Blog Definitions: Common Terms of the Blogosphere

Before getting into blogging definitions and why they are used we first need to understand what a blog is, what the purpose is of the blog and what it really is used for in the advertising market today. There are many people who do not know or understand what it means to blog.

The word blog itself is short for web log. When blogging first began it was as a sort of journal for internet users and enthusiasts that was used to write down their daily activities, thoughts and opinions on varying subject matters for public consumption. Livejournal and MySpace are famous sites for blogging.

In general they represent the personality of the author or the purpose, as it is used more readily now, of the web site that hosts the blog.

Advertising companies have discovered the popularity of blogging and have taken it upon themselves to create ad-specific blogs to hopefully gain hits to sites earning more ad revenue. Software companies have seen the trend as well and have produced programs to aid one in mass blogging.

Why should I take the time to blog?

Blogging today is used to increase web site traffic. In order to generate ad revenue and sales of banner space we need to have our web site at the top of the big search engines such as Google, Ask, Yahoo and any other lesser known search engines. In order to achieve the top spots blog articles now contain what other web sites have used for ages: keywords. Keywords are found by search engine spiders in order to generate the relevance by which sites get ranks per the users search criteria.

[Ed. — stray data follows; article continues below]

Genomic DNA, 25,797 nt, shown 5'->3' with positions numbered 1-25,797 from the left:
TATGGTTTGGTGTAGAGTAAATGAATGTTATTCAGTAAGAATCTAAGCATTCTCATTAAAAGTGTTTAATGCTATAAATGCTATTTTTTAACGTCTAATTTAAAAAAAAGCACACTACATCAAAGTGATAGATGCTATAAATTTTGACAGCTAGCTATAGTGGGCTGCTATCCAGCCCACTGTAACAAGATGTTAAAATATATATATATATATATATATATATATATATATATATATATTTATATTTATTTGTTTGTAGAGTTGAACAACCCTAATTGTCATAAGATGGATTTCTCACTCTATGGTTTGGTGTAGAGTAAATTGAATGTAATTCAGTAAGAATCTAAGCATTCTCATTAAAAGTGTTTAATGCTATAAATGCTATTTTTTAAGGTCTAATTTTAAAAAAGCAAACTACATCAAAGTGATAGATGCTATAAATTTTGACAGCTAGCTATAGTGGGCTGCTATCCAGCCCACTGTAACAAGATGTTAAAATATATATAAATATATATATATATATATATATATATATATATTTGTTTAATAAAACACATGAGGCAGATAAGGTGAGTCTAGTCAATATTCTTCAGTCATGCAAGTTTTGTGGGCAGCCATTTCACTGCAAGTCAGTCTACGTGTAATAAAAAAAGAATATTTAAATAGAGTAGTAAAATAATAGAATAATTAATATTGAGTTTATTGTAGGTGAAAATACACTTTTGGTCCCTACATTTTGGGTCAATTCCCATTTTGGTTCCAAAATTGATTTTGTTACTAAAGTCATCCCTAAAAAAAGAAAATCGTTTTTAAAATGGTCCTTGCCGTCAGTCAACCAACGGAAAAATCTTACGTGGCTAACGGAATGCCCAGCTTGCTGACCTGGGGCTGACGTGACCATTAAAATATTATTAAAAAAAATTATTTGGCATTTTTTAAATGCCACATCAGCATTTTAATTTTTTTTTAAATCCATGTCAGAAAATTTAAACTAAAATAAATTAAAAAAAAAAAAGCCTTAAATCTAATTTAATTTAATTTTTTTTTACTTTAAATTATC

In 90% of cases the person doing the searching will click on the top five results that a search engine gives them. Out of millions and millions of people searching on a topic at any given time this translates to hundreds of thousands of clicks. The search engines then recognize your traffic statistics placing you higher in rankings.

Blogging is definitely a phenomenon unto itself, but unlike Beanie Babies there is no sign of it slowing down. Besides the advertiser, who else utilizes blogging? Simply put: everyone. If you spend time posting messages on MySpace or Livejournal or Yahoo 360 than you are a blogger. There are professional bloggers out there getting paid for doing what others do as a hobby.

A blogger is a CEO, a student, a techie or a teacher. A blogger is your mom, dad, grandpa and ma. Imagine a recent conference in Cambridge, Harvard Law to be exact. Just for blogging and bloggers. You get the idea. These things aren't meant for the weak of heart. Many discussions about the blogosphere, global communication and one voice are all bantered about making the face to face seem less fun than staying home and chatting it up online.

There are many definitions used within blogging, a virtual dictionary of catchphrases and acronyms that are used within the blog world to identify the nuances of the subculture. People outside of the bloguverse would not understand all of the terminology that is used.


These are probably the simplest terms to understand. To garner a full grasp of the terms you should start at the beginning.

Bloggeries: The term used to refer to the posts within a blog. You write bloggeries and post them on your blog. Also commonly called posts or entries.

Blogosphere: The blogging community at large. It is the internets version of a biosphere. (No we are not referring to that movie with Paulie Shore...)

Weblog: A journal or sorts or a diary. Dated and filled with stories, events, opinions and other such things.

Blogging: The act thereof.

Blog: Literally a shorter version of a weblog. A teaser.

Blogger: A blogger is the term used to describe the person who is actually writing the blog.


How we blog is as varied by who blogs and what purpose it. There are blogs that include basic writing, audio files or videos and photography.

Photoblogging: Pretty straight forward. These are blogs that utilize photos and images to convey a story or intent.